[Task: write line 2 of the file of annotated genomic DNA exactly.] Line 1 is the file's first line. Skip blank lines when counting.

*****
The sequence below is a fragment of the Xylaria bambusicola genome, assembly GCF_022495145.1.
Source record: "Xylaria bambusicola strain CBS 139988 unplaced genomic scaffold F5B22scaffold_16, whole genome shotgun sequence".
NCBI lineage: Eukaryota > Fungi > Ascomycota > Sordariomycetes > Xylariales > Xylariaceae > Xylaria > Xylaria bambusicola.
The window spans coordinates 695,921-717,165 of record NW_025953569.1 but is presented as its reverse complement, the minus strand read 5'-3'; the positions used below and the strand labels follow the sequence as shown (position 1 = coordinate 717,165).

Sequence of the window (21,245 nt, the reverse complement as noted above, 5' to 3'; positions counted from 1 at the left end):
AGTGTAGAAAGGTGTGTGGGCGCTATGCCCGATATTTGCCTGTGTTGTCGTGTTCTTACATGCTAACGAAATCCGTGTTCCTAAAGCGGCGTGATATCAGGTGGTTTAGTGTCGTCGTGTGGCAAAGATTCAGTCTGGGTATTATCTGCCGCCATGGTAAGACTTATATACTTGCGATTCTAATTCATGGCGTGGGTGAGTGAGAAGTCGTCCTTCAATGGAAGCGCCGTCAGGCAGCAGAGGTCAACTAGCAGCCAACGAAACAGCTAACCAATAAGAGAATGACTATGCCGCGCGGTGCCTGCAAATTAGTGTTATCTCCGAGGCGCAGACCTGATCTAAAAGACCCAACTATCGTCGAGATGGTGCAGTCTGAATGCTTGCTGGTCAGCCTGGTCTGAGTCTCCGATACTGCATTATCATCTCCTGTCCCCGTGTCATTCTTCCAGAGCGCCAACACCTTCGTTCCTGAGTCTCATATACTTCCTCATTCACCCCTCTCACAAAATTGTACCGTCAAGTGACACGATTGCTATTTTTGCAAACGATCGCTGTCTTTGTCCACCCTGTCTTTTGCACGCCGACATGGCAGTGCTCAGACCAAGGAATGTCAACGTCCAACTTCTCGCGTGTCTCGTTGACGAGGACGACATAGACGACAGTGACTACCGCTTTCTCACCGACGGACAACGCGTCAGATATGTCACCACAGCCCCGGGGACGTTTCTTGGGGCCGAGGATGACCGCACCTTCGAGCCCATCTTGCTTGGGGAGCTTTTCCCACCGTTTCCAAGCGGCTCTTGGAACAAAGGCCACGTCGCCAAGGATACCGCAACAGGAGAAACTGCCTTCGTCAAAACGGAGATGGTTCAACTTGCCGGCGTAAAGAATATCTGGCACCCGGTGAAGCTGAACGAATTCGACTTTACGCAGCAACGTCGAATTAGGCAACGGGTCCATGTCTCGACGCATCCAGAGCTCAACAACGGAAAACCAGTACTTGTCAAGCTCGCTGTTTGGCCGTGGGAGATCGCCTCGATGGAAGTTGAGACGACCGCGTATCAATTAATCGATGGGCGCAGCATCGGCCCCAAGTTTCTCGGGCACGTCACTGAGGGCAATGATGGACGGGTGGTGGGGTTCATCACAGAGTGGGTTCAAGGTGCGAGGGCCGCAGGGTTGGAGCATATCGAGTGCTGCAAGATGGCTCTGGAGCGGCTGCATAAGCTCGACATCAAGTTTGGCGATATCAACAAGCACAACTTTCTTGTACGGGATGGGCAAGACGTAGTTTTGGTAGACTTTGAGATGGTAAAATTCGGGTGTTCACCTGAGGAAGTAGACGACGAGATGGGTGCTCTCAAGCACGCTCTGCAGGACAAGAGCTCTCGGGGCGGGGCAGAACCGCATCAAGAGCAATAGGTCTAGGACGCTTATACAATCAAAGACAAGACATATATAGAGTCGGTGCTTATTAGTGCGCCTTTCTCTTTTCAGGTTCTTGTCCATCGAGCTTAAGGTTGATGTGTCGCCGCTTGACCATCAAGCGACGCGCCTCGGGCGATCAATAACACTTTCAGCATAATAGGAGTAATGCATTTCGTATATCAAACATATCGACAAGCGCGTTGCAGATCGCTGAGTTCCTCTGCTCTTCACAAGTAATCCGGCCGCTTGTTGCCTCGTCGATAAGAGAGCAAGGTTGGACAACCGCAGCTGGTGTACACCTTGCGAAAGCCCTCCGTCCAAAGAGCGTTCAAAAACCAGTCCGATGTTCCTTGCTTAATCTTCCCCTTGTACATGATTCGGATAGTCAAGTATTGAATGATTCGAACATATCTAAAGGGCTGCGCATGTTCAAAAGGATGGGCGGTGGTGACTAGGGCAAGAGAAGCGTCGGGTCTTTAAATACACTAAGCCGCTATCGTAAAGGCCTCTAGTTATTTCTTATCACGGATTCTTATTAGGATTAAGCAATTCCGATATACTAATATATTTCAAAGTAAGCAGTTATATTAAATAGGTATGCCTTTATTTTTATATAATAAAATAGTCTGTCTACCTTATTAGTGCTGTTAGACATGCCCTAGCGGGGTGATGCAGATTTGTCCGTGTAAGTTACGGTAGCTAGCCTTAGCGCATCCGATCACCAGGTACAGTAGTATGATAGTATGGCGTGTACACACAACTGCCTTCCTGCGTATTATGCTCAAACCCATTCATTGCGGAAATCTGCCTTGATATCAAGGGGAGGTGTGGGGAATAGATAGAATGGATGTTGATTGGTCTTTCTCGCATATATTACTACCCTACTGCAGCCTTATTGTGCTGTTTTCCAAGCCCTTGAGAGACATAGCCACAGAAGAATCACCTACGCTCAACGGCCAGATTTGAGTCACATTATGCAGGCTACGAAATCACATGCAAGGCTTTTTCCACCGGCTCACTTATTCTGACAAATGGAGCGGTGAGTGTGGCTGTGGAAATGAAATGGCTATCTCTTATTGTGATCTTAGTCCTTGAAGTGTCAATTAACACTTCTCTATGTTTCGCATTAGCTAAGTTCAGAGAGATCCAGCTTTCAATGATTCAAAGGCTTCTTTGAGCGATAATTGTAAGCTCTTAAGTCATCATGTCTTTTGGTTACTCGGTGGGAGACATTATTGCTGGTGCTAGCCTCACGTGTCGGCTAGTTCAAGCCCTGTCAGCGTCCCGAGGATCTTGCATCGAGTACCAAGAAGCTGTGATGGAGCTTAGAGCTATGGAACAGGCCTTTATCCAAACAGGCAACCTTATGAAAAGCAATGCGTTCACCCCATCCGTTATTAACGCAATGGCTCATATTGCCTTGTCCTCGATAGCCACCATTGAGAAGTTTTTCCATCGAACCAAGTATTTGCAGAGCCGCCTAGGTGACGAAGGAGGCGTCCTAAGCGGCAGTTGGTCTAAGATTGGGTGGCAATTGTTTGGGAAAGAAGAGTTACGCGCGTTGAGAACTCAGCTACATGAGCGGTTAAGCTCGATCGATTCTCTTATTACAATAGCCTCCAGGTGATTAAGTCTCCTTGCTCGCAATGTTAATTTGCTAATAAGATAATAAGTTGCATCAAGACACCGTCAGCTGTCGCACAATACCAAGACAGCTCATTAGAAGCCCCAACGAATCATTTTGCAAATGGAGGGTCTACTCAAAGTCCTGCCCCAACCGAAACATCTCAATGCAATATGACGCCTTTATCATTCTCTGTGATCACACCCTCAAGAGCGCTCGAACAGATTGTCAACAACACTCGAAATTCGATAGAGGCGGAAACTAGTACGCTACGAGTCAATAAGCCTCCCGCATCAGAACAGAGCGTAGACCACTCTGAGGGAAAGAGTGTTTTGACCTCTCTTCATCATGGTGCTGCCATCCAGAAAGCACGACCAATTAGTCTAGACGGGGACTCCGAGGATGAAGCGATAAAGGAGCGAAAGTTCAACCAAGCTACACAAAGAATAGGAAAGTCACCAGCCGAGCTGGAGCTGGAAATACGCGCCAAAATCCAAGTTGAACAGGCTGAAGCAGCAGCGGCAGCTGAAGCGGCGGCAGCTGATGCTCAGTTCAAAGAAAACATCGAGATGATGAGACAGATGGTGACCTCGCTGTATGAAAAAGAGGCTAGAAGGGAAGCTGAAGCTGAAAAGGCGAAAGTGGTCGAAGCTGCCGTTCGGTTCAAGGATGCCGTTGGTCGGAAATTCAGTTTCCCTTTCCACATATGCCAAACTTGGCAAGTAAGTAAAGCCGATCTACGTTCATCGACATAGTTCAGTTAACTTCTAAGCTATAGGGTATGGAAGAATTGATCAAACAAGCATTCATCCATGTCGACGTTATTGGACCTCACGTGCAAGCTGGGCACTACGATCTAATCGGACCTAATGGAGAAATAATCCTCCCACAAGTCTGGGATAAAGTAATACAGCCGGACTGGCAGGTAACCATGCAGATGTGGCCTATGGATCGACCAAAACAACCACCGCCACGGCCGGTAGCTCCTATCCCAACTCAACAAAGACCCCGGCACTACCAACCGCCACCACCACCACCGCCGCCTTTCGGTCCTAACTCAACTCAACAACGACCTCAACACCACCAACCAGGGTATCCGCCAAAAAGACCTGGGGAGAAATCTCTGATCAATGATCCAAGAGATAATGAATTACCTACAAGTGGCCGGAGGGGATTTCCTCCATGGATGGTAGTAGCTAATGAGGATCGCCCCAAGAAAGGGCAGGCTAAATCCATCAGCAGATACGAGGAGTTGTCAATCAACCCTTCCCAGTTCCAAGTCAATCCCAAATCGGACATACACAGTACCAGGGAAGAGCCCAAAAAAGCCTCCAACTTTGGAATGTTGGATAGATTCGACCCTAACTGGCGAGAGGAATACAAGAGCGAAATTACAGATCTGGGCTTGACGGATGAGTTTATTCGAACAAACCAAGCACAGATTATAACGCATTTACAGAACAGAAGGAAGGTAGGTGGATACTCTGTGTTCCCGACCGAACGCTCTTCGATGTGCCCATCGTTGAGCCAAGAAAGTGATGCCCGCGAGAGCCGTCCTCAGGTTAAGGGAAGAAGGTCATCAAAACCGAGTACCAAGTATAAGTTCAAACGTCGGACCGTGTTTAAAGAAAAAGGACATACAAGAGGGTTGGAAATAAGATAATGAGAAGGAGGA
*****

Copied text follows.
Source record: "Xylaria bambusicola strain CBS 139988 unplaced genomic scaffold F5B22scaffold_16, whole genome shotgun sequence".